Finance Minister Christian Lindner described the measures as a “shock absorber” to cushion the blow from soaring energy costs and disrupted supply chains.
The package includes €100 billion ($110 billion) in state-guaranteed loans and seven billion euros in cheap loans by public lender KfW, the finance and economy ministries said in a joint statement.
It also includes direct financial aid for some companies when their energy costs have more than doubled, and for companies deemed systematically relevant such as those supplying gas and electricity.
The measures are likely to help energy-hungry sectors like Germany’s steel, manufacturing and chemical industries.
Although Germany is traditionally a fiscally frugal nation, the government broke its own debt rules at the start of the coronavirus pandemic and unleashed vast financial aid to steer the economy through the crisis.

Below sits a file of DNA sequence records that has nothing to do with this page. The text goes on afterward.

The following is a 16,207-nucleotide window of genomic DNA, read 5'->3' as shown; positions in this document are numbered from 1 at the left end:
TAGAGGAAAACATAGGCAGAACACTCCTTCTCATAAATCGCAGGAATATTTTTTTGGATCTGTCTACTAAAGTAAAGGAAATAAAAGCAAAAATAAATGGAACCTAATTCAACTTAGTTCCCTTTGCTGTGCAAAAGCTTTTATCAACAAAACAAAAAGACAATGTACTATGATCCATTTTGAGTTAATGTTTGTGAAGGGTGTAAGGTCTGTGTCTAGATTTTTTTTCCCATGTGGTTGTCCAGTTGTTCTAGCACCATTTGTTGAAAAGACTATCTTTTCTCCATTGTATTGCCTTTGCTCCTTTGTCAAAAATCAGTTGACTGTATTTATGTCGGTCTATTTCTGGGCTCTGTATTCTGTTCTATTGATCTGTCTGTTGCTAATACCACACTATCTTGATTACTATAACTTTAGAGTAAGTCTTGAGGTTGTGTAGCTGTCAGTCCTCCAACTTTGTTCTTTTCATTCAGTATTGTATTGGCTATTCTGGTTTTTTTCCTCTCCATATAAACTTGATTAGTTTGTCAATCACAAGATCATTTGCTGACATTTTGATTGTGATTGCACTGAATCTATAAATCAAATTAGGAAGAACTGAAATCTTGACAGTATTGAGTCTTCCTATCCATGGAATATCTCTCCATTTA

The relief package to counter the Ukraine war impact is much smaller by comparison.
It comes after Berlin already announced separate measures to help German citizens facing soaring household bills at a time of record-high inflation.
That package included heating subsidies and extra child benefits for low-income families, as well as a tax fuel cut and a pledge to slash public transport costs for three months.
But Economy Minister Robert Habeck warned that the government could not fully shield citizens and firms from the Ukraine war repercussions.
“We must all in these times carry a part of the burden, and the question is how big this part will be and how we can achieve it in a just way,” said Habeck.
Lindner, from the liberal FDP party, said the government could not deplete itself financially and had to “act responsibly with taxpayer money”.
The government, which already announced €99.7 billion in new debt for 2022 in part to fund a massive shift towards renewable energy, will unveil an additional budget shortly that will take into account new borrowing plans since the war in Ukraine.
Chancellor Olaf Scholz has also announced a special fund of €100 billion to modernise the German military.
Despite all the spending, Lindner has said he aims to reinstate Germany’s cherished “debt brake” in 2023, which places a cap on new borrowing.